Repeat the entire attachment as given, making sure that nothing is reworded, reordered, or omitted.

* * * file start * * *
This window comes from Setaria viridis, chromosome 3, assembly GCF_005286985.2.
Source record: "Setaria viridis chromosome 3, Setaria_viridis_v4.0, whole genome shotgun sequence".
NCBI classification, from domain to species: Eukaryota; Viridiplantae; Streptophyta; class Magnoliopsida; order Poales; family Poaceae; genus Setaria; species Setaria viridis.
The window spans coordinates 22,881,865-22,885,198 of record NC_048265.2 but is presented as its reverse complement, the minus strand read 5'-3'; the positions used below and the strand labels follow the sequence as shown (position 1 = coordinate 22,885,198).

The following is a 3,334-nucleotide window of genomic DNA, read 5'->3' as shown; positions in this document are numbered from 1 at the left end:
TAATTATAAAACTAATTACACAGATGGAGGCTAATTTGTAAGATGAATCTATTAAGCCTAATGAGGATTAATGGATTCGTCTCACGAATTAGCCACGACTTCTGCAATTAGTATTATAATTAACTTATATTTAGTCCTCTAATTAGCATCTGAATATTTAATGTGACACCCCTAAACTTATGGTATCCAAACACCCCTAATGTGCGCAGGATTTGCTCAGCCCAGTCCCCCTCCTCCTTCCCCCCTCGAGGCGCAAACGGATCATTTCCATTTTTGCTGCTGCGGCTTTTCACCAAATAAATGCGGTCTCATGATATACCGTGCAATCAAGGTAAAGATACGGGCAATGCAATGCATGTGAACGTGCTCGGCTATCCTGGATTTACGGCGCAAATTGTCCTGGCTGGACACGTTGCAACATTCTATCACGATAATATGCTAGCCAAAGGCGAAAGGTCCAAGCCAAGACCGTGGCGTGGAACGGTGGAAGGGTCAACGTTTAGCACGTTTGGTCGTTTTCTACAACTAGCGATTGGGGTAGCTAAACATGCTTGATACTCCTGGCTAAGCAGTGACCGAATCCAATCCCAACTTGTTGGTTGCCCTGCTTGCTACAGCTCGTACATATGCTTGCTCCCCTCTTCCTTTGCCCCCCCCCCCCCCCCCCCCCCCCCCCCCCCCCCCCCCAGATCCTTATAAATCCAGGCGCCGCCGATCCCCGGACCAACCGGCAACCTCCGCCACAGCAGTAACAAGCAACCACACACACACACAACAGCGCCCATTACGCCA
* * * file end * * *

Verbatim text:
This window comes from Setaria viridis, chromosome 3, assembly GCF_005286985.2.
Source record: "Setaria viridis chromosome 3, Setaria_viridis_v4.0, whole genome shotgun sequence".
NCBI classification, from domain to species: Eukaryota; Viridiplantae; Streptophyta; class Magnoliopsida; order Poales; family Poaceae; genus Setaria; species Setaria viridis.
The window spans coordinates 22,881,865-22,885,198 of record NC_048265.2 but is presented as its reverse complement, the minus strand read 5'-3'; the positions used below and the strand labels follow the sequence as shown (position 1 = coordinate 22,885,198).

The following is a 3,334-nucleotide window of genomic DNA, read 5'->3' as shown; positions in this document are numbered from 1 at the left end:
TAATTATAAAACTAATTACACAGATGGAGGCTAATTTGTAAGATGAATCTATTAAGCCTAATGAGGATTAATGGATTCGTCTCACGAATTAGCCACGACTTCTGCAATTAGTATTATAATTAACTTATATTTAGTCCTCTAATTAGCATCTGAATATTTAATGTGACACCCCTAAACTTATGGTATCCAAACACCCCTAATGTGCGCAGGATTTGCTCAGCCCAGTCCCCCTCCTCCTTCCCCCCTCGAGGCGCAAACGGATCATTTCCATTTTTGCTGCTGCGGCTTTTCACCAAATAAATGCGGTCTCATGATATACCGTGCAATCAAGGTAAAGATACGGGCAATGCAATGCATGTGAACGTGCTCGGCTATCCTGGATTTACGGCGCAAATTGTCCTGGCTGGACACGTTGCAACATTCTATCACGATAATATGCTAGCCAAAGGCGAAAGGTCCAAGCCAAGACCGTGGCGTGGAACGGTGGAAGGGTCAACGTTTAGCACGTTTGGTCGTTTTCTACAACTAGCGATTGGGGTAGCTAAACATGCTTGATACTCCTGGCTAAGCAGTGACCGAATCCAATCCCAACTTGTTGGTTGCCCTGCTTGCTACAGCTCGTACATATGCTTGCTCCCCTCTTCCTTTGCCCCCCCCCCCCCCCCCCCCCCCCCCCCCCCCCCCCCCAGATCCTTATAAATCCAGGCGCCGCCGATCCCCGGACCAACCGGCAACCTCCGCCACAGCAGTAACAAGCAACCACACACACACACAACAGCGCCCATTACGCCA